Ranking the 10 Best Songs from the 28 Days Later Soundtrack

28 Days Later

28 Days Later is a 2002 British film starring Cillian Murphy, Christopher Eccleston, Brendan Gleeson, and Naomi Harris. The storyline revolves around the main character, Cillian Murphy, who wakes up from a coma only to realize that there’s a highly contagious virus dubbed “Rage” wreaking havoc on the community. The first human contracted the virus through a chimpanzee freed from a Cambridge laboratory. According to Wikipedia, the movie has various soundtracks portraying the post-apocalypse situation in Great Britain. Here is a ranking of the ten best songs from the 28 Days Later soundtrack.

10. “No More Films” by John Murphy (2003)


“No More Films” is an instrumental song by British film composer John Murphy, released in 2003 for the film’s soundtrack album. Murphy is a well-known and self-taught multi-instrumental instrumental musician whose been in the business since the 1980s. He’s won two awards: the Silver Award (1st Prize) at the Cannes Film Festival and a British D&AD award. His skills and experience in composing instrumental songs have allowed him to work with celebrities like Guy Ritchie, Matthew Vaughn, and Danny Boyle.

9. “An Ending (Ascent)” by Brian Eno (1983)


“An Ending (Ascent)” is a track by Brian Eno, released for 28 Days Later and For All Mankind films. It also appeared in the tv series, Jam and Top Gear. The British musician, composer, record producer, and visual artist is recognized for contributing ambient music and work in electronica, pop, and rock. He’s also helped introduce recording approaches and unconventional conceptual music throughout his career. That explains why he’s one of the most famous music influential and innovative figures.

8. “A.M. 180” by Grandaddy (1997)


“A.M. 180” is a song by Granddaddy, released in 1997 from their debut studio Western Freeway album. The American indie rock band also released it for this movie, helping it peak at 88 on the UK Singles Chart. The 3:20-minute song was written and produced by Jason Lytle. There’s also a cover version by the Canadian pop-punk band PUP, released in August 2020. The song describes a complacent person who wants to do nothing more than be with their lover because that’s the only thing that matters.

7. “The Tunnel” by John Murphy (2003)


Another instrumental song that made it to the 28 Days Later soundtrack album is “The Tunnel” by John Murphy. The self-taught British composer released it for the album in 2002. Thanks to his enormous contributions, 28 Days Later was a considerable success at the box office, gaining around 6.1 million Euros. The US also considered it a surprise hit, allowing it to take over $45 million. On a global scale, it made over $85 million.

6. “Taxi (Ave Maria)” by Charles Ground (2002)


“Taxi (Ave Maria)” is a song by Charles Ground. The music plays as Jim and Selena (Cillian Murphy and Naomi Harris) meet a taxi driver called Frank (Brendan Gleeson) and his daughter Hannah (Megan Burns). Frank already knew that the army had blockaded a safe area in Manchester and taken all of them there. There’s a remix version featuring Jackknife Lee, and it plays for six minutes and 15 seconds.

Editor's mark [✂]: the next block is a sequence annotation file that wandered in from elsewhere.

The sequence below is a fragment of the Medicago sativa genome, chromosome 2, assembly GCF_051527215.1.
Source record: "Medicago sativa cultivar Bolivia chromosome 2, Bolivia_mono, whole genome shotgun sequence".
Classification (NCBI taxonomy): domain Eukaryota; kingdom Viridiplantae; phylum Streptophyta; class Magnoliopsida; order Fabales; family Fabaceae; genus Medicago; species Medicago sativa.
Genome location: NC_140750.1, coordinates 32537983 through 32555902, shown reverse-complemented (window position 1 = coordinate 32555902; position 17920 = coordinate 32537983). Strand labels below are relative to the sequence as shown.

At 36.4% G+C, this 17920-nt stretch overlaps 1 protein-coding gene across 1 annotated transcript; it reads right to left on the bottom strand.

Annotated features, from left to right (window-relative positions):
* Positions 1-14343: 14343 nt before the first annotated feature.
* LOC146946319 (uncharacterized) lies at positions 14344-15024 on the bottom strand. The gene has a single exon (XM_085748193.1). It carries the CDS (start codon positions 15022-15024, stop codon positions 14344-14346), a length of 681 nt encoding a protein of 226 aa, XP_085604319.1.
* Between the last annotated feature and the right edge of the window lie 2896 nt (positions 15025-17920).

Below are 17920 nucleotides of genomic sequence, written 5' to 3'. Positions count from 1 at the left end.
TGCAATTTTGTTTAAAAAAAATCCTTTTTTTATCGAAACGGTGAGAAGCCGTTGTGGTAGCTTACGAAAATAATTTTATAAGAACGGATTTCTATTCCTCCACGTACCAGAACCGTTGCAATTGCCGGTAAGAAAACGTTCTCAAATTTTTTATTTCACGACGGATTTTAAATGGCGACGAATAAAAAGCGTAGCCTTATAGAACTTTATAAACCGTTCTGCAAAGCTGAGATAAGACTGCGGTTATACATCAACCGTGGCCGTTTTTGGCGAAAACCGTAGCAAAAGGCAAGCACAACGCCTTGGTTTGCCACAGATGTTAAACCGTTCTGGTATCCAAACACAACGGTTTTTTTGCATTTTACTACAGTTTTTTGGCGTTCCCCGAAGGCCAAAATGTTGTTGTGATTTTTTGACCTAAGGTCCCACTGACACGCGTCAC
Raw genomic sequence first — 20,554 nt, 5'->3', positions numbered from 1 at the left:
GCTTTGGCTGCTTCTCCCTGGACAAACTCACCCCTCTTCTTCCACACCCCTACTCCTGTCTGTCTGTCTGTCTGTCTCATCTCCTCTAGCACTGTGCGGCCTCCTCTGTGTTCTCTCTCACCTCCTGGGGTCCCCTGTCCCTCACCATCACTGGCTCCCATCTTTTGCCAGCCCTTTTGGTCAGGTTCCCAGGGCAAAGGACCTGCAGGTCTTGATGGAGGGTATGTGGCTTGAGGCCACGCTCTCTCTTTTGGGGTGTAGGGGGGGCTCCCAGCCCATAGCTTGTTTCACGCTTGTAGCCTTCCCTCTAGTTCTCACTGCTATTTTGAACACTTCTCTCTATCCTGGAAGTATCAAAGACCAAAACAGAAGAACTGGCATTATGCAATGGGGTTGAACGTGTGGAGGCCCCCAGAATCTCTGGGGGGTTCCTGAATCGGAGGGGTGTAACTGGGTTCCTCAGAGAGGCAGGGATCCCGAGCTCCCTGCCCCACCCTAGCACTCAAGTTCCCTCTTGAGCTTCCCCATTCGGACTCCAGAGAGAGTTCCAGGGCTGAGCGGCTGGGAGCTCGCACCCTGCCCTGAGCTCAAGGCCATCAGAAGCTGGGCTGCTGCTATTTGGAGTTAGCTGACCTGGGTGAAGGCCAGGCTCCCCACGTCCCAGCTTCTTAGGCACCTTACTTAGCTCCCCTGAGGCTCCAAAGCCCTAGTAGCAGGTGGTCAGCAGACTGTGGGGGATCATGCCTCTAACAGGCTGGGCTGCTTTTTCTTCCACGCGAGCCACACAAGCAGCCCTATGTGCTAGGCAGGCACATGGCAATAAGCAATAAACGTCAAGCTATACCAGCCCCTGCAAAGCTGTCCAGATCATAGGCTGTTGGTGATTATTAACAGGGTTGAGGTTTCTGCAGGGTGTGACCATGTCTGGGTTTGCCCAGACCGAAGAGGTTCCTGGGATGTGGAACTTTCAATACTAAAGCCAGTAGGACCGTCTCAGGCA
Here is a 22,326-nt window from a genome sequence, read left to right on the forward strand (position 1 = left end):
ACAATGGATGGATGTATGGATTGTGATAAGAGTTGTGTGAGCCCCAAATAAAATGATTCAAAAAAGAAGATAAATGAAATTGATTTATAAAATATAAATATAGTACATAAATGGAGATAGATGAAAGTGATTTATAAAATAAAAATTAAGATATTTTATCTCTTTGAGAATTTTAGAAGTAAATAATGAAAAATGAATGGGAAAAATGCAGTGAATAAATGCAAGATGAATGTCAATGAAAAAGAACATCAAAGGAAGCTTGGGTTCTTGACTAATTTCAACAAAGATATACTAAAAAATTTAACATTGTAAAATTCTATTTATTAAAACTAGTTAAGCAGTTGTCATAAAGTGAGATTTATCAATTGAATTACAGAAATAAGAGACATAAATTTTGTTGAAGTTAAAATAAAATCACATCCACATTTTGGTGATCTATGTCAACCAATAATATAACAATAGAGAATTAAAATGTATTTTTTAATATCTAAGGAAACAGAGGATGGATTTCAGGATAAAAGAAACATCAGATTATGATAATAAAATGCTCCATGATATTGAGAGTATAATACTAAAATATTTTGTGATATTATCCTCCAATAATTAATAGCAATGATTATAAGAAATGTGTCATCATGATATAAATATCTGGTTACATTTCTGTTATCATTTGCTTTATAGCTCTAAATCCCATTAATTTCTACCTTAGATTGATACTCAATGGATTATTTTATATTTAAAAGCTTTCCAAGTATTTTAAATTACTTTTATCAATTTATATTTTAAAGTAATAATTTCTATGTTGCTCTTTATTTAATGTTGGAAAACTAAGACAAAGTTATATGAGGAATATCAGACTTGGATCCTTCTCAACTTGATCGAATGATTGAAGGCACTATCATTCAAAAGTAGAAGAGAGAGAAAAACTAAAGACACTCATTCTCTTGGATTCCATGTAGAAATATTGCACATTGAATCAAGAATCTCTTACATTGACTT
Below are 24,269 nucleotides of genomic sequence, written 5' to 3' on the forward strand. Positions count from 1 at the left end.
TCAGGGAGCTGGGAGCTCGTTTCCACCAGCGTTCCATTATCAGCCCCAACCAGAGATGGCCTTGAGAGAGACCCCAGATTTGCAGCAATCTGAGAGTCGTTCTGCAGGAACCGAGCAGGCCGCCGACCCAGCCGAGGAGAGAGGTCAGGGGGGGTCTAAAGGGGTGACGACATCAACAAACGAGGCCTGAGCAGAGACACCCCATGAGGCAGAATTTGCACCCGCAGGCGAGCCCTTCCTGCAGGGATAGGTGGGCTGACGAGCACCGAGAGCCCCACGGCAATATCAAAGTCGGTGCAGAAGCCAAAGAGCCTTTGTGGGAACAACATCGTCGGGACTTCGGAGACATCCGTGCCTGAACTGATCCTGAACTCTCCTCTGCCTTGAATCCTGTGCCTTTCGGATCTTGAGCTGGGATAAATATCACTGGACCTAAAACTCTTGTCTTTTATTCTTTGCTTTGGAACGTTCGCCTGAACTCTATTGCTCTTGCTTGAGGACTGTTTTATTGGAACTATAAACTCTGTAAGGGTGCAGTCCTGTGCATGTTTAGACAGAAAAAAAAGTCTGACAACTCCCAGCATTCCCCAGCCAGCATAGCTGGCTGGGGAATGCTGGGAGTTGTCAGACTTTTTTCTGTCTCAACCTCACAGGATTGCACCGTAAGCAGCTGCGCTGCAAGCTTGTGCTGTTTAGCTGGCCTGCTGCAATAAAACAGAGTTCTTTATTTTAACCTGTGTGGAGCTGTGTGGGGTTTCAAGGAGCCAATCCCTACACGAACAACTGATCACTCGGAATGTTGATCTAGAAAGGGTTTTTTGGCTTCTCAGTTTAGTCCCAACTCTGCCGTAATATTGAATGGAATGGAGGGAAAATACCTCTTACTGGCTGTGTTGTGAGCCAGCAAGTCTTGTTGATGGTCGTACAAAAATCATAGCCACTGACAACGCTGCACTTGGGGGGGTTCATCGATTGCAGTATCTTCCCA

5. “Tower Block” by John Murphy (2003)


“Tower Block” is an instrumental song composed by John Murphy. According to 28 Days Later Wiki, the music plays when Jim and Selena (Cillian Murphy and Naomie Harris) go to Balfron Tower. The duo goes to that place after getting drawn by Christmas lights. Overall, we found the electronica song entertaining and relevant to the scene.

4. “Jim’s Parents (Abide with Me)” by Henry Francis Lyte & William Henry Monk


“Jim’s Parents (Abide with Me)” is a hymn by Henry Francis Lyte & William Henry Monk and directed by Danny Boyle. The latter uses this hymn in the context of horror, portraying his great bravura artistry. Perri Alleyne’s powerful and beautiful vocals were why 28 Days Later was regarded as one of the most horrific and moving movies. You’ve got to listen to it to make your verdict.

3. “The Church” by John Murphy (2003)


“The Church” is an instrumental song by John Murphy, released for the 28 Days Later film in 2003. You can hear it playing when Jim (Cillian Murphy) wakes up from his coma to discover London deserted and ravaged. That’s when he decides to go to church. He discovers that the church isn’t the best place to escape the virus. So, he decides to flee town to avoid contracting the virus.

2. “The Beginning” by John Murphy (2003)


According to Daily Motion, “The Beginning” is one of John Murphy’s instrumental songs from the 28 Days Later soundtrack album. The British composer was born in Liverpool, England, and had his debut hit in the 1990s using Leon the Pig Farmer. He combined forces with a former OMD member, David Hughes. In the 2000s, Murphy decided to go solo and is now based in Los Angeles.

1. “Rage” by John Murphy (2003)


In his interviews, John Murphy has always confessed that composing songs for 28 Days Later was the best decision he ever made. “Rage” is one of the songs he released for the movie’s soundtrack album, helping it become a worldwide success. The song’s title was inspired by the deadly virus “Rage” from a caged monkey, who was freed from a medical research lab after London’s misguided animal rights activists intervened. He’s also composed tracks for this film’s sequel, 28 Weeks Later. His collaboration with Danny Boyle bore fruits, and he has continued partnering with him to compose songs for a sci-fi film, Sunshine. In 2019, the composer scored “Les Miserables” for the BBC and The Suicide Squad the following year.

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